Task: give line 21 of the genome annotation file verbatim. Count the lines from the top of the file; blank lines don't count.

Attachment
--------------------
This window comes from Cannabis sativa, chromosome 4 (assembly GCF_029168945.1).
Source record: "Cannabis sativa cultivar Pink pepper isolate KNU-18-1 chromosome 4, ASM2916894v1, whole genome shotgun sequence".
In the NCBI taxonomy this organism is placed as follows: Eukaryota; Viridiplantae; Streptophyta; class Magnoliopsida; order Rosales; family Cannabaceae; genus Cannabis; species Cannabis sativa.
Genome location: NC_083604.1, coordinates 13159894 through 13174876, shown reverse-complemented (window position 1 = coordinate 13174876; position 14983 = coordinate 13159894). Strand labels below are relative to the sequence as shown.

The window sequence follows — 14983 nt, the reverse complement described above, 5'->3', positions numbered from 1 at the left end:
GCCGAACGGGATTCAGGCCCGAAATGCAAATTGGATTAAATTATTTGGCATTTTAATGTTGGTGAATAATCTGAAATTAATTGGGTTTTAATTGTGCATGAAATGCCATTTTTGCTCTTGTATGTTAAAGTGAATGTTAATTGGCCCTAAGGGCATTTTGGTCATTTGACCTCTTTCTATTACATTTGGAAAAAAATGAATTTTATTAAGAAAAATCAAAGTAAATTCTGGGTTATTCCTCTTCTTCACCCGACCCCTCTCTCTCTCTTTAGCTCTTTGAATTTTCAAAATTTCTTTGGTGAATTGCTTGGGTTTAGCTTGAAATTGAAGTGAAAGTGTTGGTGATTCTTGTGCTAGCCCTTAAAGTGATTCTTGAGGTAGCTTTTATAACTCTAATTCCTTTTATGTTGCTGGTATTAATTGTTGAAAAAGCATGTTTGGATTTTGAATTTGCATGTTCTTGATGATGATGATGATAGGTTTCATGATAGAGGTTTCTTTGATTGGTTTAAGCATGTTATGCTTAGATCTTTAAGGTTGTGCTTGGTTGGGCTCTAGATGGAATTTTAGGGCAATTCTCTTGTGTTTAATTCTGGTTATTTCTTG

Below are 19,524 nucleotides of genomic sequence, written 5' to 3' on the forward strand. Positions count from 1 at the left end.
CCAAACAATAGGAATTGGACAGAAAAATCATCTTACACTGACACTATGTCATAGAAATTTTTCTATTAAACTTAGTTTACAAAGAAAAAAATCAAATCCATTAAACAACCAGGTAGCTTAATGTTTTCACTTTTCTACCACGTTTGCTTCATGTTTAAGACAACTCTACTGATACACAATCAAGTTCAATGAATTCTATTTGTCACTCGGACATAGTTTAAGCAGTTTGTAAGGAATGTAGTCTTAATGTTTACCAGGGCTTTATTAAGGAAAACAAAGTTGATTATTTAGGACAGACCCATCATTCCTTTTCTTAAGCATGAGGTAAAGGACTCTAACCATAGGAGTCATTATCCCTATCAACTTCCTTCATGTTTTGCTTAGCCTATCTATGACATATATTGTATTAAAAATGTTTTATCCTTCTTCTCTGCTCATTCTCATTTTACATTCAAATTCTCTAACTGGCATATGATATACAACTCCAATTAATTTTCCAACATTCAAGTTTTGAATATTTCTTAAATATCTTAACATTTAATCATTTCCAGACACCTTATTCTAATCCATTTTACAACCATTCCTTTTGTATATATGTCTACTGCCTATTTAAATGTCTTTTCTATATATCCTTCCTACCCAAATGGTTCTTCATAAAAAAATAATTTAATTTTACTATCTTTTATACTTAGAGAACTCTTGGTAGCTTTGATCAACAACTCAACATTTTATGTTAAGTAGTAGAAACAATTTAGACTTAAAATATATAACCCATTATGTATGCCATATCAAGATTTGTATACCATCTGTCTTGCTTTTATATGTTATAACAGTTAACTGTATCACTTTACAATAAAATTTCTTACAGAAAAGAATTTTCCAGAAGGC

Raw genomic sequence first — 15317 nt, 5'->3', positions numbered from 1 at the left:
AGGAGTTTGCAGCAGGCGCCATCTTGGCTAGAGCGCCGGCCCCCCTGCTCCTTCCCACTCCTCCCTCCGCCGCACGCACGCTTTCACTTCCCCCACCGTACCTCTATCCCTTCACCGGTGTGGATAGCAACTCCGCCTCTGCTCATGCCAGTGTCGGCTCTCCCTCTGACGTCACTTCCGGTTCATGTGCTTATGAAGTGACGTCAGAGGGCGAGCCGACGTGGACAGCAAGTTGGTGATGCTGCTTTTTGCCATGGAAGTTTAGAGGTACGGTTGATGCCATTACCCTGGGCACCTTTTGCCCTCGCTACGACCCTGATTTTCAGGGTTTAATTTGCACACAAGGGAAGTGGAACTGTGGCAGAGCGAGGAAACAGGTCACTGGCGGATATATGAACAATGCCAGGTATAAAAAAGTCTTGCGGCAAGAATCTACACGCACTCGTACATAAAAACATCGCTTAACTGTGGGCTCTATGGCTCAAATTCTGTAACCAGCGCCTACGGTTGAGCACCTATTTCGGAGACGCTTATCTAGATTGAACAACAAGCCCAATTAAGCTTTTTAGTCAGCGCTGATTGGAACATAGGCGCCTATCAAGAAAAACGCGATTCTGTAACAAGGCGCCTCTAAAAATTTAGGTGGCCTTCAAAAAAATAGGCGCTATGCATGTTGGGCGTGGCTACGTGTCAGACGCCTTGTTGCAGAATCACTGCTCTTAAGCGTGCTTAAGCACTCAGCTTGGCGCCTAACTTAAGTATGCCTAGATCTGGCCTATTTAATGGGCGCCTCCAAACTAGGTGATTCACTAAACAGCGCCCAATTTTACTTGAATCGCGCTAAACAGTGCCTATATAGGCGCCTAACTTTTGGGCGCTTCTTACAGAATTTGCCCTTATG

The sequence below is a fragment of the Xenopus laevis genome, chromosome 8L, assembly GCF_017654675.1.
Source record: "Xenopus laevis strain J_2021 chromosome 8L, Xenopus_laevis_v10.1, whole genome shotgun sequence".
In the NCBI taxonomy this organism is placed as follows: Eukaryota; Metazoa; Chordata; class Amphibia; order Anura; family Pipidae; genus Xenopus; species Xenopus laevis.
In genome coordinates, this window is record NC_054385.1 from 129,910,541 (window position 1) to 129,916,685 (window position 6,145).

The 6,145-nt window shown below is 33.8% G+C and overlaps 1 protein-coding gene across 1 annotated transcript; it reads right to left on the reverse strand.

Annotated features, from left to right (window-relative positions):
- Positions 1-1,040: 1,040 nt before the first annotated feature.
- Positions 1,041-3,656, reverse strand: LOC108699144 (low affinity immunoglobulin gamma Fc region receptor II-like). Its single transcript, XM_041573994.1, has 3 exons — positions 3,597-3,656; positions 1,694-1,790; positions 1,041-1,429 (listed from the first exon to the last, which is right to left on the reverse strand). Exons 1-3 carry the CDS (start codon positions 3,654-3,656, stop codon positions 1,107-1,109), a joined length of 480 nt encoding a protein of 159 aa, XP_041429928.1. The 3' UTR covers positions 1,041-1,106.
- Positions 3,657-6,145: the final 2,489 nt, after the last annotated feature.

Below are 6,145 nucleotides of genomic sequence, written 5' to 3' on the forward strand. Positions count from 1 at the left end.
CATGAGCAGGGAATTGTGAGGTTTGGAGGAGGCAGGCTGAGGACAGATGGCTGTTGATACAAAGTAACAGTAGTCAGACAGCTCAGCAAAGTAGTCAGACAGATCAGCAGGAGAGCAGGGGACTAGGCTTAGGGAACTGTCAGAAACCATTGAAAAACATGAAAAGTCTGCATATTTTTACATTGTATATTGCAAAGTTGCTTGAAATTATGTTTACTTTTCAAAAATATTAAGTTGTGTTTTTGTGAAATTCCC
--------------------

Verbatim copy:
CATGAGCAGGGAATTGTGAGGTTTGGAGGAGGCAGGCTGAGGACAGATGGCTGTTGATACAAAGTAACAGTAGTCAGACAGCTCAGCAAAGTAGTCAGACAGATCAGCAGGAGAGCAGGGGACTAGGCTTAGGGAACTGTCAGAAACCATTGAAAAACATGAAAAGTCTGCATATTTTTACATTGTATATTGCAAAGTTGCTTGAAATTATGTTTACTTTTCAAAAATATTAAGTTGTGTTTTTGTGAAATTCCC